How are genes involved in a developing hearing loss?
Hearing loss can develop due to a number of reasons. The loss can be caused by age, injury or exposure to loud sounds. However, another common cause is genetics.
What is genetic hearing loss?
Genetic hearing loss can be present at birth (also known as congenital hearing loss) or can be delayed onset, meaning the loss occurs over time but the root cause is still genetic.
Hearing loss caused by genetics can be related to other hereditary conditions. Other conditions that are related to hereditary, congenital hearing loss:
- Usher Syndrome
- Down Syndrome
- Waardenburg Syndrome
Progressive vs. Non-Progressive
Genetic hearing loss can be progressive or non-progressive.
Progressive hearing loss relates to the loss that develops, becoming progressively worse, over time. The level of loss and progression can vary in each ear.
Non-progressive hearing loss is when the degree of hearing remains stable over time.
Congenital vs. Delayed onset
Genetic hearing loss can also impact on an individual in relation to when it started to develop. In many cases, hearing loss caused by genetics will be present at birth. This is also known as congenital hearing loss.
The UK hearing charity, Action on Hearing Loss, estimates that one in every 1,600 children are born with a moderate or profound hearing loss as a result of genetics.
Genetic hearing loss may also be delayed onset, meaning the level of hearing does not deteriorate until later on in life.
Gene Therapy Research
Hearing loss that is caused by genetics is unlike other types of hearing loss, where the hair cells in the ear may get damaged over time. Because of the nature of genetic hearing loss, DNA mutations cause the hearing loss in most cases.
Recent research into gene therapy (conducted by Boston Children’s Hospital and Harvard Medical School), looked into ways in which hair cells may change because of gene mutation. As a result of the research, a virus that was genetically modified, was developed. The hope for the virus was that it corrected the genetic mutation of the hair cells.
The virus was given to profoundly deaf mice and the results found that the hearing levels of the mice improved significantly.
It was concluded after the study that the mice, although not fully deaf, did not have fully restored hearing. More research into the field is needed before human testing can begin.
What can be done?
If a child is born with hearing loss, whether due to genetics or another cause, they should receive assistance as soon as possible.
It is usually recommended that treatment should begin before a child reaches 6 months old, to ensure hearing loss does not affect their development in cognition and language skills.
There are a number of hearing solutions available for children and will mainly depend on the severity of the loss and the budgetary requirements of the family.
Delayed onset hearing loss can affect older children, teenagers and adults. Many solutions can be available to those who are older.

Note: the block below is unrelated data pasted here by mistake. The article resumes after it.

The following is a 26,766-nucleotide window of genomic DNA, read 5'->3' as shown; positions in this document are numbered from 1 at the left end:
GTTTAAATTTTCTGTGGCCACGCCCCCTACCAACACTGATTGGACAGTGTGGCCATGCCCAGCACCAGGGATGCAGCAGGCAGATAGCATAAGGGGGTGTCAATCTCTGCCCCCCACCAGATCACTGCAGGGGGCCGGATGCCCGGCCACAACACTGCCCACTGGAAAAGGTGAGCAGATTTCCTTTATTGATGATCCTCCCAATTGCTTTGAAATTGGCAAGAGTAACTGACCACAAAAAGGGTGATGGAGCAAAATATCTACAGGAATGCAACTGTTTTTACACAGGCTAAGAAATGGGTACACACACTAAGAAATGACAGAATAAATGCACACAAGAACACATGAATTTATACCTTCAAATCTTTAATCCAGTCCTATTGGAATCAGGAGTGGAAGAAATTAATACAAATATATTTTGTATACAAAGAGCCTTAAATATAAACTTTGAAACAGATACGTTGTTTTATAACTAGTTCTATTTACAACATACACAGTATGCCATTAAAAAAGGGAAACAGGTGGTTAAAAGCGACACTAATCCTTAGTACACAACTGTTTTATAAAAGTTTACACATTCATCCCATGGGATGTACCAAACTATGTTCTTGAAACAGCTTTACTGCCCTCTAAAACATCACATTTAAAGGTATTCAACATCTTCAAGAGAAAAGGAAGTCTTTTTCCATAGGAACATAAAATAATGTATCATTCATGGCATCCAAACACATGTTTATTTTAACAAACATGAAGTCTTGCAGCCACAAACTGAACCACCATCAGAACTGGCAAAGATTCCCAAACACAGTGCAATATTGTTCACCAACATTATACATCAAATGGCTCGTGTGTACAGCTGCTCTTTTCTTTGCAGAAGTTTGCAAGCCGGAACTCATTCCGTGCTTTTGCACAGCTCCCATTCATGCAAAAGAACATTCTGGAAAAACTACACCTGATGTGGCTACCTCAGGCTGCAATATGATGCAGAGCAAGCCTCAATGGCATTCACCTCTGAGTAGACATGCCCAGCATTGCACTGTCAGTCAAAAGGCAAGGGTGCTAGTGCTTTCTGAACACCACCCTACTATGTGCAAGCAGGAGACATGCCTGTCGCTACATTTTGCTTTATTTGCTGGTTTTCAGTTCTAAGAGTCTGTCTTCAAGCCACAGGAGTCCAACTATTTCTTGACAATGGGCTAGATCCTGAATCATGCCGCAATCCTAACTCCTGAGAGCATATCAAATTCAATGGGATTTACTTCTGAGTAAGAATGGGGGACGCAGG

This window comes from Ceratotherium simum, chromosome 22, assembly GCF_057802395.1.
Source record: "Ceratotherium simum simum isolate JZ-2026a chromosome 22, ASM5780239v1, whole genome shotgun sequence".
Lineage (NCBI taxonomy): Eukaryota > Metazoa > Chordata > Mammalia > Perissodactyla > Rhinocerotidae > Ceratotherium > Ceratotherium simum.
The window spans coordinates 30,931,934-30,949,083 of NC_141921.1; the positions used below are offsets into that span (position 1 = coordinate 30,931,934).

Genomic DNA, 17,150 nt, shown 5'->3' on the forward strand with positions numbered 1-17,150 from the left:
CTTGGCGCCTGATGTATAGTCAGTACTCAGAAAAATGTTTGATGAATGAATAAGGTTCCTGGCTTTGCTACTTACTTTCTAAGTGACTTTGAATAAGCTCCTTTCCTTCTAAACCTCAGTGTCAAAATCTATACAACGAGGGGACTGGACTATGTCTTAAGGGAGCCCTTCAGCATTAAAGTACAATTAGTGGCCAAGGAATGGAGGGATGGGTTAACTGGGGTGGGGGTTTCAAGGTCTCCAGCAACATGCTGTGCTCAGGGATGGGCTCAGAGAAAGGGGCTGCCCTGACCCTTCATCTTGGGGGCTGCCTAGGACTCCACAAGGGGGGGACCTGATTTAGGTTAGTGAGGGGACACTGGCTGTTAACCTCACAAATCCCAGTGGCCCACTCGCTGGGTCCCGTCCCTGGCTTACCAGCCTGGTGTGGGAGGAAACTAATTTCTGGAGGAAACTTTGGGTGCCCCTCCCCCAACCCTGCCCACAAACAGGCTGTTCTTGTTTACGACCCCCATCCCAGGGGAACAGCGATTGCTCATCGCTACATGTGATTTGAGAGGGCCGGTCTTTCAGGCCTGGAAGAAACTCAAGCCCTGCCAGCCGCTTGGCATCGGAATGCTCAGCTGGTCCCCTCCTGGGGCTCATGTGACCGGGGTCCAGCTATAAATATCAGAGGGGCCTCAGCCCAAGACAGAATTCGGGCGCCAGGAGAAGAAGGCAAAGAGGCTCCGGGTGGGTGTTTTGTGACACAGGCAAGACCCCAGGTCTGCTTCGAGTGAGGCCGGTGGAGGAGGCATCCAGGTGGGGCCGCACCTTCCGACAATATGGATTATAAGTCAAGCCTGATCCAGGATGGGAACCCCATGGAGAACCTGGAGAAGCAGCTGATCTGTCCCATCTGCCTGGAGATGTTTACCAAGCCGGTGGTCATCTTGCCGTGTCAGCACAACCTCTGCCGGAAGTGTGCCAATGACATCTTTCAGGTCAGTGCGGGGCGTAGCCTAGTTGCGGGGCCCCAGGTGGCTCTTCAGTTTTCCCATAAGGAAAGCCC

The use of hearing aids may benefit those who experience any type of hearing loss and can help an individual experience clearer hearing again.
Learn more about hearing loss with our selected partners, Hidden Hearing.
Latest posts by Silversurfer's Editor (see all)
- Should Londoners choose if they want to use Uber? - September 24, 2017
- Four reasons you should book a holiday in October… - September 22, 2017
- Win One of Two Food Boxes from HelloFresh! - September 20, 2017
- Living Positively With Early Onset Dementia - September 17, 2017
- Cunard Summer 2019 itineraries are now ON SALE! - September 15, 2017
Leave a Comment!
Community Terms & Conditions
These content standards apply to any and all material which you contribute to our site (contributions), and to any interactive services associated with it.
You must comply with the spirit of the following standards as well as the letter. The standards apply to each part of any contribution as well as to its whole.
be accurate (where they state facts); be genuinely held (where they state opinions); and comply with applicable law in the UK and in any country from which they are posted.
Contributions must not:
contain any material which is defamatory of any person; or contain any material which is obscene, offensive, hateful or inflammatory; or promote sexually explicit material; or promote violence; promote discrimination based on race, sex, religion, nationality, disability, sexual orientation or age; or infringe any copyright, database right or trade mark of any other person; or be likely to deceive any person; or be made in breach of any legal duty owed to a third party, such as a contractual duty or a duty of confidence; or promote any illegal activity; or be threatening, abuse or invade another’s privacy, or cause annoyance, inconvenience or needless anxiety; or be likely to harass, upset, embarrass, alarm or annoy any other person; or be used to impersonate any person, or to misrepresent your identity or affiliation with any person; or give the impression that they emanate from us, if this is not the case; or advocate, promote or assist any unlawful act such as (by way of example only) copyright infringement or computer misuse.
Nurturing a safe environment
Our Silversurfers community is designed to foster friendships, based on trust, honesty, integrity and loyalty and is underpinned by these values.
We don't tolerate swearing, and reserve the right to remove any posts which we feel may offend others... let's keep it friendly!